First, lets talk about pinning. In Ethernet, we have the rule that there can’t be more than one way to get anywhere. Ethernet can’t handle multi-pathing, which is why we have spanning-tree and other tricks to prevent there from being more than one logical way for an Ethernet frame to get from one source MAC to a given destination MAC. Pinning is a clever way to get around this.

The most common place we tend to see pinning is in VMware. Most ESXi hosts have multiple connections to a switch. But it doesn’t have to be the same switch. And look at that, we can have multiple paths. And no spanning-tree protocol. So how do we not melt down the network?

The answer is pinning. VMware refers to this as load balancing by virtual port ID. Each VM’s vNIC has a virtual port ID, and that ID is pinning to one and only one of the external physical NICs (pNICs). To utilize all your links, you need at least as many virtual ports as you do physical ports. And load distributation can be an issue. But generally, this pinning works great. Cisco UCS also uses pinning for both Ethernet and Fibre Channel, when 802.1AX-style link aggregation isn’t used.

It works great, and a fantastic way to get active/active links without running into spanning-tree issues and doesn’t require 802.1AX.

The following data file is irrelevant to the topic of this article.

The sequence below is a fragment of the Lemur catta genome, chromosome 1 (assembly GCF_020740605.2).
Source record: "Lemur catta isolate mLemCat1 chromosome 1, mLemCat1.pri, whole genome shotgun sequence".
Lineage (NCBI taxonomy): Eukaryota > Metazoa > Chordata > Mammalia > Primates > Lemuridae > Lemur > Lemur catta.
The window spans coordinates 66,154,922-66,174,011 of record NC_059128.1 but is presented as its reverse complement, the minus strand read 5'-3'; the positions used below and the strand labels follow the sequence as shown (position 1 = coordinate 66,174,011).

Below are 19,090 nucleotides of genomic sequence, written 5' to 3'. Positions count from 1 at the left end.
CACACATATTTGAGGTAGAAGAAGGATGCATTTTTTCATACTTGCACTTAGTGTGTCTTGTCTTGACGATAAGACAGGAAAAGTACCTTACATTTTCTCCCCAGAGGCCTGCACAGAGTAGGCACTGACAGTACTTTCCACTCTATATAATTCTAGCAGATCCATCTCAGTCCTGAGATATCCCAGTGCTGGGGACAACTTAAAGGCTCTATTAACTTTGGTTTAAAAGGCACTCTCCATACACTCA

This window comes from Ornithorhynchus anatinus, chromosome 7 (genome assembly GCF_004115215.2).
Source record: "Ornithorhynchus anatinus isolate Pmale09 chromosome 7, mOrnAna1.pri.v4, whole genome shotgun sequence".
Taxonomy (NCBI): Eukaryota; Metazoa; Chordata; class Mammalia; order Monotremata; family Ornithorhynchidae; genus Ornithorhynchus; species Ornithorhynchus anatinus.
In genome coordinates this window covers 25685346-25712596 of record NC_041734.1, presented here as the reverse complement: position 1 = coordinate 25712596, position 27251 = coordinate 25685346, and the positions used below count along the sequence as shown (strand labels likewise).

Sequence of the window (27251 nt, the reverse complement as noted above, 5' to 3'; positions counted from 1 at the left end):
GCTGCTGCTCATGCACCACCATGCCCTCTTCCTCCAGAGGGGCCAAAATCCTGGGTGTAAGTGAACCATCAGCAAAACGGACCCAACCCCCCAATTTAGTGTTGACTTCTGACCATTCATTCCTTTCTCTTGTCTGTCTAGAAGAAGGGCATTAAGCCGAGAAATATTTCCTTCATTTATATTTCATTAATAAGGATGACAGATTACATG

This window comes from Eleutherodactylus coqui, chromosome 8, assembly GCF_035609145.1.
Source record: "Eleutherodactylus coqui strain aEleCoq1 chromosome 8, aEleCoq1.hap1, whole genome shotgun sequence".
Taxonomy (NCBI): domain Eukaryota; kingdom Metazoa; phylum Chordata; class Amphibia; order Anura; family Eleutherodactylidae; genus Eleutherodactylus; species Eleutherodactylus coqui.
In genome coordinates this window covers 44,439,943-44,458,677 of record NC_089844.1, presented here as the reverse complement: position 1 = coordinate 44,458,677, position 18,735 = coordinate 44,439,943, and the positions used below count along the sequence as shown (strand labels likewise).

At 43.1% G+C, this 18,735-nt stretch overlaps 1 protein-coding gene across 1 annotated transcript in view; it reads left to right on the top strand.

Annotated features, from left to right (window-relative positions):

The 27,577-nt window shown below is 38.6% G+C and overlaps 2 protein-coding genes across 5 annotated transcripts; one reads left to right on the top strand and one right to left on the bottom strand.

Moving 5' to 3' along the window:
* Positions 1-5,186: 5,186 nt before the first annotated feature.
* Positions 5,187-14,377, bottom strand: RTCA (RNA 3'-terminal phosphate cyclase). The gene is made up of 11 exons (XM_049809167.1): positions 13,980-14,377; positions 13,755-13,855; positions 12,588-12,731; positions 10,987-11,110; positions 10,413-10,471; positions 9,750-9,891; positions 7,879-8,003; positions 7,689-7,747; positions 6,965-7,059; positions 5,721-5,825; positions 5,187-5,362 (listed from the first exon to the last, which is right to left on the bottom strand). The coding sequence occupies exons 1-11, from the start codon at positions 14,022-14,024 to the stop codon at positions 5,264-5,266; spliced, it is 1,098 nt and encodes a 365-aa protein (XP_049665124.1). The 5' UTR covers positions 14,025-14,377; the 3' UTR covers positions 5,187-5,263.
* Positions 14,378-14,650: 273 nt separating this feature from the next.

Then there’s… a type of link aggregation that scares me. This is FLAG.

killitwithfire

Some operating systems such as FreeBSD and Linux support a weird kind of link aggregation where packets are sent out various active links, but only received on one link. It requires no special configuration on a switch, but the server is oddly blasting out packets on various switch ports. Transmit is active/active, but receive is active/standby.

What’s the point? I’d prefer active/standby in a more sane configuration.  I think it would make troubleshooting much easier that way.

There’s not much need for this type of fake link aggregation anymore. Most managed switches support 802.1AX, and end hosts either support the aforementioned pinning or they support 802.1AX well (LACP or static). So there are easier ways to do it.